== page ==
- Hardcover: 487 pages
- Publisher: Cambridge University Press; 1 edition (December 17, 2012)
- Language: English
- ISBN-10: 1107029570
- ISBN-13: 978-1107029576
- Product Dimensions: 7 x 1.2 x 10 inches
- Shipping Weight: 2.1 pounds (View shipping rates and policies)
- Average Customer Review: 7 customer reviews
- Amazon Best Sellers Rank: #819,381 in Books (See Top 100 in Books)
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Practical Foundations for Programming Languages 1st Edition
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"Harper's book provides a comprehensive treatment of the foundations of computation. He touches on a surprising range of concepts that arise in language design: from simple types to polymorphism to dependent types to modules; from strict to lazy to parallel computation; and from proof techniques for reasoning about extensional behavior to practical, compositional cost models in the presence of garbage collection. More importantly, throughout the book he uses types and the principles of type theory to organize the material and help us discover the orthogonal, composable abstractions that arise naturally not only in the design of programming languages but also in logics and mathematics. This approach helps uncover the fundamental structure lurking inside programming languages of today, and provides a principled approach to the designs for tomorrow."
Greg Morrisett, School of Engineering and Applied Sciences, Harvard University
"Starting with a mathematically simple framework and organizing principles that give type systems a central role, Bob Harper's magnum opus reveals the theory of programming languages as a coherent scientific subject with both breadth and elegance. His enormous experience, pithy views, and great good taste are evident throughout a book that deserves to become a classic."
Andrew Pitts, Computer Laboratory, University of Cambridge
"This book offers an excellent introduction to a wide range of programming language concepts. They are all uniformly and carefully explained, using techniques that are very useful in practice for both analysis and implementation of programming languages. The book is authored by one of the most prominent researchers in type theory for programming languages. The presentation is very effective and based on the author's years of experience teaching the material."
Lars Birkedal, Professor, IT University of Copenhagen
In this innovative book, Professor Robert Harper offers a fresh perspective on the fundamentals of programming languages through the use of type theory. Whereas most textbooks on this subject emphasize taxonomy, Harper instead emphasizes genetics, examining the building blocks from which all programming languages are constructed. The result is an introduction to programming theory that is both accessible and practical.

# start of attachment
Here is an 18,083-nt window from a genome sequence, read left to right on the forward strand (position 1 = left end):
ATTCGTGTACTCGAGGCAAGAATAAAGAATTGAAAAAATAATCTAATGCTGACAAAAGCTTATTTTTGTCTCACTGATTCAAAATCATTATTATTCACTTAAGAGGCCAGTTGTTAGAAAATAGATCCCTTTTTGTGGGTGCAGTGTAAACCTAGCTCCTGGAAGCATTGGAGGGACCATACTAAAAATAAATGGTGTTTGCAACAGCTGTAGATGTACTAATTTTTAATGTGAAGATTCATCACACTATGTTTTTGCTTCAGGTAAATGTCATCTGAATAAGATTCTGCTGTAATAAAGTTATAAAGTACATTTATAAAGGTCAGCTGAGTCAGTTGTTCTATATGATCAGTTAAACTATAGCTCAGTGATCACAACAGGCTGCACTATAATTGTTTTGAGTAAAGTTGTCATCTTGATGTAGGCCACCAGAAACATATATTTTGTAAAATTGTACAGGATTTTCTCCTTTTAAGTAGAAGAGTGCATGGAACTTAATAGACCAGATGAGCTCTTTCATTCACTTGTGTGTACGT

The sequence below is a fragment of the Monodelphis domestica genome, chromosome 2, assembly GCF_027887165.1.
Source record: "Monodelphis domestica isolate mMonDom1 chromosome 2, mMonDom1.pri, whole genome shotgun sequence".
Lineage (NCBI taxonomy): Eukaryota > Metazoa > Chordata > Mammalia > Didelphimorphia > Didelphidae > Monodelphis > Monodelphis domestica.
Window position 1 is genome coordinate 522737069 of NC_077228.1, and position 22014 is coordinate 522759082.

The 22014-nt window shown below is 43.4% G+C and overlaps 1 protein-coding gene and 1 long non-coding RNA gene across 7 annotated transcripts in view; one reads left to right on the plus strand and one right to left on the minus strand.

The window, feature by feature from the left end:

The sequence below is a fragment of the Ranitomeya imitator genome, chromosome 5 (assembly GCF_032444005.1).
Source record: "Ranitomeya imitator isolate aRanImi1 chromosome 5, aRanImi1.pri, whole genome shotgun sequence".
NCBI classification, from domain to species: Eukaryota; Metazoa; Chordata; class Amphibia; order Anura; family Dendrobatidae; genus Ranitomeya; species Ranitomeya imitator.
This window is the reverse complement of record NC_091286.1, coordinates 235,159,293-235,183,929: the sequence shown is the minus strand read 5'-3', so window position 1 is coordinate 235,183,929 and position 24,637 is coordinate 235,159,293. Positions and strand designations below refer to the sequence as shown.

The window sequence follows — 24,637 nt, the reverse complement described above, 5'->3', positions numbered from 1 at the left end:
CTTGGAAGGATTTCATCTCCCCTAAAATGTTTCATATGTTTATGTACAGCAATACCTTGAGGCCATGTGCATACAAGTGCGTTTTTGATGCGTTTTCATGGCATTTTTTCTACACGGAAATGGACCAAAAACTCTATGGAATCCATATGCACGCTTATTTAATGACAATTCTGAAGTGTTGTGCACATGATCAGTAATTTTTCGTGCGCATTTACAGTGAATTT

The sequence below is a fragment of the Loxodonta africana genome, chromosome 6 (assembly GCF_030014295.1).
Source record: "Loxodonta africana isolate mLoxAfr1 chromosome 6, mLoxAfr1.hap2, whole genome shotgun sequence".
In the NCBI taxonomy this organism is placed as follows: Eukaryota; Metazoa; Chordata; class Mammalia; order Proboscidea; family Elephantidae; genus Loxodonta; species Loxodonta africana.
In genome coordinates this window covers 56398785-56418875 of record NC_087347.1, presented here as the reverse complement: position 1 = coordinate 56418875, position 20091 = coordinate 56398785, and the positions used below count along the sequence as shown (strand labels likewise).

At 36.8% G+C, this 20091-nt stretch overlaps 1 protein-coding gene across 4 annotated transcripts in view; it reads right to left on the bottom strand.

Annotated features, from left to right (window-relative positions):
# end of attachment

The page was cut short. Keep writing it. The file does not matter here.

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The one thing I would have also liked to see in this book was a set of self-study problems. He has been working with and teaching this material for many years, and example problems that capture the common mistakes he has seen from students and other researchers would have helped me as I studied this book on my own.
1) If you are a graduate student and this is a required text.
2) If you are working on creating proprietary programming language. This book becomes invaluable at this point. The core structure of various programming languages allows the student to learn the guidelines for building their own programming language.
The student should already have familiarity with several styles of programming language and a firm base of advanced mathematics. If you are attempting to learn a specific programming language, this book can assist on understanding the history and framework used to create said language, but the student is better off selecting a text specifically designed for that programming language.
I've already reported the page to Amazon -- hopefully they'll take action soon.
What this is for, is advanced programmers who want to understand how programming languages are written, or to write one of their own.
It's more academic than practical. It's good but was a bit over my head, even though I program for a living.